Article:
Migraine relief treatment
Most migraineurs can deal with mild-to-moderate migraine attacks at home. Some of the measures mentioned below will help migraine relief. They are :
- Using a cold compress to the area of pain
- Resting with pillows comfortably supporting the head or neck
- Resting in a dark, quiet place
- Avoiding odours
- Withdrawing from stressful surroundings
- Drinking a moderate amount of caffeine
- Drug therapy
- Biofeedback training
- Elimination of certain foods from the diet
- Regular exercise, such as swimming or vigorous walking
- Avoiding known triggers
Some prescription and over-the-counter medications may help relieve migraine headache. They are :< br>
Nonsteroidal anti-inflammatory drugs (NSAIDs): Medications like aspirin, ibuprofen (Motrin, Advil), naproxen (Naprosyn, Aleve), and ketoprofen (Orudis), can sometimes cause stomach ulcers and bleeding. Therefore, anyone with a history of stomach bleeding should not take these medications. NSAIDs should not be taken over a long period of time and may interact with other medication.
Acetaminophen (Tylenol): Acetaminophen can be combined with NSAID's. Taking acetaminophen on its own is also safe and effective but when taken in large amounts; it can lead to liver and kidney damage. People with liver problems should avoid acetaminophen.
Combination medications: Some approved over-the-counter pain relievers can provide relief during a migraine. Despite all the advances in the medical field, migraines are not cent percent treatable.
Migraines can be treated with abortive and preventive approaches.
Abortive: This therapy, using prescription medications, helps prevent a migraine attack during its prodrome stage or even aids in stopping it once it starts and can be taken as needed. Some medications are administered as a self-injection into the thigh while others as a wafer that melts on the tongue. These forms of medication are quick acting and are not rendered ineffective by vomitting.
Abortive treatment medications include:
- Triptans (target serotonin) - Similar in their action and chemical structure, the triptans can only treat headaches and do not relieve pain from back problems, arthritis, menstruation, or other conditions. Some of the triptans include :
- Sumatriptan (Imitrex)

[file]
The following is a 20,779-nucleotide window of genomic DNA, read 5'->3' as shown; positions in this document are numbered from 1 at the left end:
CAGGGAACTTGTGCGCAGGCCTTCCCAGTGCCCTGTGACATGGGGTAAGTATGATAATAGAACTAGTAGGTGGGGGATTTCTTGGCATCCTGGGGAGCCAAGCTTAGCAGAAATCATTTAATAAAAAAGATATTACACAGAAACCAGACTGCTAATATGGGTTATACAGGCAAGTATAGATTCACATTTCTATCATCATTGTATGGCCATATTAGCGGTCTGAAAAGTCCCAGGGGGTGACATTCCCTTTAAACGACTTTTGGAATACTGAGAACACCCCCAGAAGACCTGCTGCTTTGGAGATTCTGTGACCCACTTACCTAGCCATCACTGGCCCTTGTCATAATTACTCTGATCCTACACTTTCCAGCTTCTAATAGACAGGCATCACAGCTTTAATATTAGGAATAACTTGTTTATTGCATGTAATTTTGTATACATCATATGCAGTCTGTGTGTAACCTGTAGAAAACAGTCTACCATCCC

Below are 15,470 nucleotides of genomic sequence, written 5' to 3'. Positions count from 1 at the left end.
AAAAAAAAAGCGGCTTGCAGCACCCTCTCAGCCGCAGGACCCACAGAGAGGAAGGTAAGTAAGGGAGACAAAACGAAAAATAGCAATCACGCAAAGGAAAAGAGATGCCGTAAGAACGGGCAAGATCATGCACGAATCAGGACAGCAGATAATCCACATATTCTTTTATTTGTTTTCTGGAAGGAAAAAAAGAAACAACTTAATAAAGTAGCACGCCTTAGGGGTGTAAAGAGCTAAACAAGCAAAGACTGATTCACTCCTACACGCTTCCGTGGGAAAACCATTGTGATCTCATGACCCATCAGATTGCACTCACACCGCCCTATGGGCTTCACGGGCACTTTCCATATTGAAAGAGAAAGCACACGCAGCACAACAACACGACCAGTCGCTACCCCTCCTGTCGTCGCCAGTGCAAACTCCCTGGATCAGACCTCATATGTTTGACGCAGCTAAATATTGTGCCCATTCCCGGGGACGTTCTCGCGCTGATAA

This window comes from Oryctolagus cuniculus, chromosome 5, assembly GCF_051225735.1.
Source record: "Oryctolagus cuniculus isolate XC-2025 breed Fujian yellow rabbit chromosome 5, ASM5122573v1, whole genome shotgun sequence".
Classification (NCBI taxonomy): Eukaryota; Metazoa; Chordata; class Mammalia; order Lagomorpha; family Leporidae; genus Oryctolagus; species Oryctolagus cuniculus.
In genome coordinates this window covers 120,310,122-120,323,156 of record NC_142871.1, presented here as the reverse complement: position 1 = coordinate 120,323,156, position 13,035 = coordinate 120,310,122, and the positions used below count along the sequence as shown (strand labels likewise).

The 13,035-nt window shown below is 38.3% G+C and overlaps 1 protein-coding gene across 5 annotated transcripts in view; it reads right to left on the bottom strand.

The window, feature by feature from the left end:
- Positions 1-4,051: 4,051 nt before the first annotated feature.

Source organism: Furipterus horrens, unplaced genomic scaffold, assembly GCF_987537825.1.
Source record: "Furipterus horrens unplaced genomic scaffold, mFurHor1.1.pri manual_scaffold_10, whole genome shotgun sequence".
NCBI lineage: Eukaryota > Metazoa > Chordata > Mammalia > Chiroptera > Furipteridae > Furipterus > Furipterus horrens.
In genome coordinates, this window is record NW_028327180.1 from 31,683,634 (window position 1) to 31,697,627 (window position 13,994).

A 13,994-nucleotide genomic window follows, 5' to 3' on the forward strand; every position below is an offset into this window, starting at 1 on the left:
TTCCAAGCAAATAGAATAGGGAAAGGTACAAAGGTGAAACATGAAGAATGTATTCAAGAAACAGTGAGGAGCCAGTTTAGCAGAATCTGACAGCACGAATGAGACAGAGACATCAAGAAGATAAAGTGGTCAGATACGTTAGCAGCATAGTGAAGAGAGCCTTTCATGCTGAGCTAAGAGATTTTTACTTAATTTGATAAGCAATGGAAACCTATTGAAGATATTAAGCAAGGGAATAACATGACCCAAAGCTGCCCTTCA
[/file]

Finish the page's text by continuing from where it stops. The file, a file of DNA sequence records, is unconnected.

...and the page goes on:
- Zolmitriptan (Zomig)
- Eletriptan (Relpax)
- Naratriptan (Amerge, Naramig)
- Rizatriptan (Maxalt)
- Frovatriptan (Frova)
- Almotriptan (Axert)
The following drugs also specifically affect serotonin, as well as other brain chemicals. Infrequently, one of these drugs works when a triptan does not. They are :
- Ergotamine tartrate (Cafergot)
- Dihydroergotamine (D.H.E. 45 Injection, Migranal Nasal Spray)
- Acetaminophen-isometheptene-dichloralphenazone (Midrin)
Some of the drugs used primarily for nausea have an abortive or preventive effect on headaches. They are:
- Prochlorperazine (Compazine)
- Promethazine (Phenergan)
Habit forming and weak members of the narcotic class, the below mentioned drugs are not specific for migraines, but may sometimes help relieve pain. These drugs should only be used as a "backup". They are:
- Butalbital compound (Fioricet, Fiorinal)
- Acetaminophen and codeine (Tylenol with Codeine)
- Preventive: This type of treatment is generally considered for migraineurs who have more than 1 migraine per week, lessening the frequency and severity of the migraine attacks. Preventive medication can be taken on a daily basis. Preventive medications include:
- High blood pressure medications like Beta-blockers (propranolol [Inderal]) and calcium channel blockers (verapamil [Covera])
- Antidepressants like Amitriptyline (Elavil) and nortriptyline (Pamelor)
- Antiseizure medications like Gabapentin (Neurontin), valproic acid (Depakote) and topiramate (Topamax)
- Antihistamines and anti-allergy drugs like diphenhydramine (Benadryl) and cyproheptadine (Periactin)
People with migraines should see their doctor regularly; maintain a "pain journal"; and maintain a record of the drugs used during treatment. Several doctor visits may be required before an effective treatment plan is chalked out.
Alternative or complementary therapies have largely benefitted some migraineurs. They are chiropractic, acupuncture, osteopathic manipulation, and herbal remedies, though none of these treatments is supported by reliable scientific evidence.
Migraine symptoms are different for different people. The following 5 phases have generally been noted:
- Prodrome: Many symptoms like changes in mood (happiness, irritability, sadness) or sensation (funny tastes or smells) can precede a migraine headache. Many people experience fatigue and muscle tension before a migraine headache.
- Visual or auditory disturbances (auras): Some people develop scotomas (blind spots), see geometric patterns, experience hemianopsia (vision on only one side), or, less commonly, have auditory (hearing) hallucinations.
- Headache: Although a migraine headache generally occurs on one side of the head, 30-40% of migraineurs have them on both sides. A throbbing pain may occur and almost 80% of migraineurs experience nausea and vomitting. About 70% of the people become photophobic and phonophobic for the time the migraine pain is experienced.
- Headache termination: Even if left untreated, the pain generally goes away with sleep.
- Postdrome: Migraineurs may not feel well for some time after the migraine has stopped. They may not even be able to eat right away or may even have problems with thinking and tiredness.